To that end, Millennials will soon make up the majority of the global workforce and many are mid-career experienced professionals ready for leadership. On the other hand, Generation Z is just entering the workforce. Of course, all generations express different working styles and preferences, and these generations are no different. So, it’s worth bearing in mind what the next generations at your workplace want from their employers.

Top Employer Requirements for Millennial & Generation Z:
Job-seekers in these generations expect:

  • Regular meetings with managers; in fact, employees who have such meetings are three times as likely to be engaged workers
  • Ethical company behavior in all of its activities
  • The company to have an ambition and purpose beyond simply making money
  • A diverse senior management team
  • Flexible working options
  • A high-trust culture
  • A great company culture and workplace environment
  • To be treated as individuals, not as a number on the payroll

Screen Candidates In, Not Out

In the current talent landscape, your organization can’t afford to screen out candidates solely based on experience or because they lack all of the desired hard skills. This is particularly true for niche and highly specialized roles in which workers were more likely to remain in their jobs through the pandemic. For these types of positions, many employers now struggle to find qualified candidates.

To compete, employers should look for candidates with transferrable skills. This means that, rather than assessing candidates for potential and dismissing those who don’t have the requisite experience and hard skills that you may require, employers should look for job candidates who have key soft skills. These are the types of skills that may not always come naturally to some candidates, but that are valuable in the workplace, for example:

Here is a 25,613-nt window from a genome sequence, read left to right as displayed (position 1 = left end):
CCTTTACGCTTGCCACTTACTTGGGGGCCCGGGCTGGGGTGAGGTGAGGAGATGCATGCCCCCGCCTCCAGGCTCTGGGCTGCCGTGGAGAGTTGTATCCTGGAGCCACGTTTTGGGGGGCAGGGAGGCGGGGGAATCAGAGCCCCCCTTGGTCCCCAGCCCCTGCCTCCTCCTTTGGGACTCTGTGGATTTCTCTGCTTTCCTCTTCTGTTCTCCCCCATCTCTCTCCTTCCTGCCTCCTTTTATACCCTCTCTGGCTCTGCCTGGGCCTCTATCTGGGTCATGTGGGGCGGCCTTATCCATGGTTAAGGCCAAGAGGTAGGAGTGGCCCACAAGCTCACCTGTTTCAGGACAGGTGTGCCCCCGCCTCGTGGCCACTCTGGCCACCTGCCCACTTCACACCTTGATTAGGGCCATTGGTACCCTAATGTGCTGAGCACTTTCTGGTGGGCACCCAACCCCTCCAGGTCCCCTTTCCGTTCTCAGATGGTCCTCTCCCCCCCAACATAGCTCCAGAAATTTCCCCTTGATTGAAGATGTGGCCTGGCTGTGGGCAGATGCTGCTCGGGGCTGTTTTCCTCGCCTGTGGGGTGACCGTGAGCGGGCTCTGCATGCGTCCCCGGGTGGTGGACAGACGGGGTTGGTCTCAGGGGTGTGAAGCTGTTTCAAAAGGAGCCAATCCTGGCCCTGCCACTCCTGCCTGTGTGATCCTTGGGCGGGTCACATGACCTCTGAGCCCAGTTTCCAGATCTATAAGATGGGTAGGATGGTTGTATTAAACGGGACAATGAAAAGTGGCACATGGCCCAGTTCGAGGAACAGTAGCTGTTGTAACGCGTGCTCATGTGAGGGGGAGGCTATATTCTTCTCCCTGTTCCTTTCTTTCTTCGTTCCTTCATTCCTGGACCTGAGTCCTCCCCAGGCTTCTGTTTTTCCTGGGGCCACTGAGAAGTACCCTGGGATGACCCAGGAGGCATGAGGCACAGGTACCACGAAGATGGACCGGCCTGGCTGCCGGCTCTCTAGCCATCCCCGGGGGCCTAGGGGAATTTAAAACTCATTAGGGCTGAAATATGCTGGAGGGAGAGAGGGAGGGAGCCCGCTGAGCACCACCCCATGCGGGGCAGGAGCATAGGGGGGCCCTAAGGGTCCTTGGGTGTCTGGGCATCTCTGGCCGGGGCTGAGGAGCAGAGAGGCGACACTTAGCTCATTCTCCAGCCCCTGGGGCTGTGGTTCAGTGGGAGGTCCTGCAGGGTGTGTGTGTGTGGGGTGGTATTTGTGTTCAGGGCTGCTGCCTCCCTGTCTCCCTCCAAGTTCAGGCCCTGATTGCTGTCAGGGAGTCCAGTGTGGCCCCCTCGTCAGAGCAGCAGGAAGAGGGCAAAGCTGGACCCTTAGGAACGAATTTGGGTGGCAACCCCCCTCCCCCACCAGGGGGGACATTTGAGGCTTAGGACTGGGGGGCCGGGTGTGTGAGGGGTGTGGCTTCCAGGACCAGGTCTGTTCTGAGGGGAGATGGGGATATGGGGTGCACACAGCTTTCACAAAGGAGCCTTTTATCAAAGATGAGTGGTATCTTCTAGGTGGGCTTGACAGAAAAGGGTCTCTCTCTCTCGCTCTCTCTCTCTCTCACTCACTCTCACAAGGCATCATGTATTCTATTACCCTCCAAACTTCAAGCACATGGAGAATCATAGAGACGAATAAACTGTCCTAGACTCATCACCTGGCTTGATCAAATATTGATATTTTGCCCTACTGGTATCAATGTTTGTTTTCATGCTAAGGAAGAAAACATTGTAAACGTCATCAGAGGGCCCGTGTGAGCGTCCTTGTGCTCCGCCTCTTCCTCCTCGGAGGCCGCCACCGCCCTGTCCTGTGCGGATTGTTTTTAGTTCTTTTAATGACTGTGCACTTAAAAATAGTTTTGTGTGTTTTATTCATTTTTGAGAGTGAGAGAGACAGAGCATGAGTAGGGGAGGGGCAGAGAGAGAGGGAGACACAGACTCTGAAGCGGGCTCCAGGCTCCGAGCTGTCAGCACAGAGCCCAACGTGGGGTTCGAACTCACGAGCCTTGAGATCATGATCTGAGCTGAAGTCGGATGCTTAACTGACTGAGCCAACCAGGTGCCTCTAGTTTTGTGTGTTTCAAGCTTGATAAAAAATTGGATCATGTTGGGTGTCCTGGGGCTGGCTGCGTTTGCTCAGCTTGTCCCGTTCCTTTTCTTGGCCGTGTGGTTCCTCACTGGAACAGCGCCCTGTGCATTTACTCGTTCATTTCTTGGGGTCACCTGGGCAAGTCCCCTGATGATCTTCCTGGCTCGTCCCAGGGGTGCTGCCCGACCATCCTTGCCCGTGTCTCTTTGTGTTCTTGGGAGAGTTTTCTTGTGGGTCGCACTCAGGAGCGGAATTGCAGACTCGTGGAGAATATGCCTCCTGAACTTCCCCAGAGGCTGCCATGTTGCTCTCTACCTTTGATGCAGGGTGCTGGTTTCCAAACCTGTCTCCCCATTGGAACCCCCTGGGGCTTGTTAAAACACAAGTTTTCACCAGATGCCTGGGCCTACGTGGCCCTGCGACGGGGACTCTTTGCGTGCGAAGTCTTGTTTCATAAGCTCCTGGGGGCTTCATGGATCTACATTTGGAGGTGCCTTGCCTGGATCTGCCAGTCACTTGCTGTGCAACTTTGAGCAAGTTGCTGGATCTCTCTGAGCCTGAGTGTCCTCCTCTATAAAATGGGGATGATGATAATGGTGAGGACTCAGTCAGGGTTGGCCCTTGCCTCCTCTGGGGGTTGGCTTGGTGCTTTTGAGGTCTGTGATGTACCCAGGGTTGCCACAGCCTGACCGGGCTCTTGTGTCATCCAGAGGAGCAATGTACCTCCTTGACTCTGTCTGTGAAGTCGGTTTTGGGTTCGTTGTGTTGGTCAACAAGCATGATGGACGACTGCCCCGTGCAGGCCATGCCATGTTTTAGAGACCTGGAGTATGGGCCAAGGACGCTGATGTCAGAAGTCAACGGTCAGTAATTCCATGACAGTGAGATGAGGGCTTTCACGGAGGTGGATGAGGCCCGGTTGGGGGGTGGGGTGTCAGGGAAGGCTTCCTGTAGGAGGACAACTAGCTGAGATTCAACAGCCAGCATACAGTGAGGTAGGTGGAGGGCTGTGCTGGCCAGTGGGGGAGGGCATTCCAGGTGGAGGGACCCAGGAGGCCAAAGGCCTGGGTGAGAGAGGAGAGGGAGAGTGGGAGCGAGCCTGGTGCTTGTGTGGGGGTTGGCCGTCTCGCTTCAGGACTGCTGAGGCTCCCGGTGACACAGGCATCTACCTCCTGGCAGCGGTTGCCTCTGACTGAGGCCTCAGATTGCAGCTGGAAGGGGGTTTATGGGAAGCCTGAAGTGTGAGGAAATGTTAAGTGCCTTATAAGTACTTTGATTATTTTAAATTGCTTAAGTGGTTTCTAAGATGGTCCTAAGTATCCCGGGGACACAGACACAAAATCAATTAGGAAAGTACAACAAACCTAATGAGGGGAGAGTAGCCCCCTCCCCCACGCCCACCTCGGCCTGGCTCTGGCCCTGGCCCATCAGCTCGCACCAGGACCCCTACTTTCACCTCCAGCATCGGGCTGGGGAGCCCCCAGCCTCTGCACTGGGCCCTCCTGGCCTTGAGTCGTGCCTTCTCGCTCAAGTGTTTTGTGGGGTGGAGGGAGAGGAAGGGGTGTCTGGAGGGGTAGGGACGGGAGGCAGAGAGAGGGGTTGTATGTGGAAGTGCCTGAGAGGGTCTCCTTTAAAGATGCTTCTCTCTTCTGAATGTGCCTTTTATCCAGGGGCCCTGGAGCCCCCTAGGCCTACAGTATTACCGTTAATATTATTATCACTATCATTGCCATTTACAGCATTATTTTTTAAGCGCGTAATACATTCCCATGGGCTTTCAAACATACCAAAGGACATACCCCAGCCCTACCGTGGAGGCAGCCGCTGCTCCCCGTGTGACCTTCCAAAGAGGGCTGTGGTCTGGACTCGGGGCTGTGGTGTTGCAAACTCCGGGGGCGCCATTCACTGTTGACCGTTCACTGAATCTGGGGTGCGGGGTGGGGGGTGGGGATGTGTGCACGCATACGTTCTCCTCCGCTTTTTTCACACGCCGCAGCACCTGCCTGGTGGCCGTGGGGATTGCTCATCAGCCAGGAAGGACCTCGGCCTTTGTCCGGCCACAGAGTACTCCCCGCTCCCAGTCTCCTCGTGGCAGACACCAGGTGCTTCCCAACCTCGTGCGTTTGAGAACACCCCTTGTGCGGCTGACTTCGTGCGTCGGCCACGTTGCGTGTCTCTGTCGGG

• Communication – both verbal and written
  • Time management
  • Teamwork
  • Problem-solving
  • Emotional intelligence
  • Conflict management and resolution
  • Personal productivity and discipline
  • Trainability
  • Learning agility

Assessment techniques like the whole person model can help you better view a candidate’s full range of skills and abilities to determine which candidates may be a good fit for a role regardless of experience. Moreover, soft skills – like learning agility and trainability – are especially important for roles in which your candidates might not have much relevant experience, but in which they need to learn new things at a rapid pace.

Bringing it All Together with Your Employer Brand

The challenges presented in the new world of work have changed what candidates look for in employers across all industries. This means that, regardless of the strength of your employer brand prior to the pandemic, nearly all employers need to shift their employer branding messaging to stay competitive.

Additionally, to attract employees in the current talent market, you need to communicate changes you’ve implemented regarding workplace safety, compensation, benefits and remote work policies to let candidates know upfront what they can expect from your organization. Likewise, make sure you reassure candidates that their health and safety are a priority by specifying what new procedures your business has initiated to minimize the risk of exposure to COVID-19, such as social distancing rules, staggered shifts, reduced customer capacity, face mask policies and enhanced cleaning procedures.

Another way to help you recruit during the Great Rehire is to be completely transparent about your interview process. Can the entire interview process happen remotely, or will candidates be required to interview in person at some point? For on-site interviews, in particular, explain how you’re maintaining a safe interview environment, such as socially distanced interviews, avoiding handshakes, symptom questionnaires, temperature checks and so on.

Meanwhile, keep in mind that we live in a social world. As such, before applying to work for you, 70% of candidates will check out employer review platforms – such as Glassdoor, Indeed and LinkedIn – along with other social media networks to see what employees past and present have said about your company. So, make sure your organization’s reputation is managed properly.

You might also consider enlisting your current employees to act as brand ambassadors. In this way, employees can help refer candidates and spread the word about your organization to other professionals in their network. 

Hiring during a pandemic is enough of a challenge; so, your talent acquisition process in the new world of work has to be on point if you want to get ahead of your competition. With these recruiting strategies in mind, you can set yourself up to attract more candidates, make the right hires and get back to business as soon as possible.

Post by Eric Dyson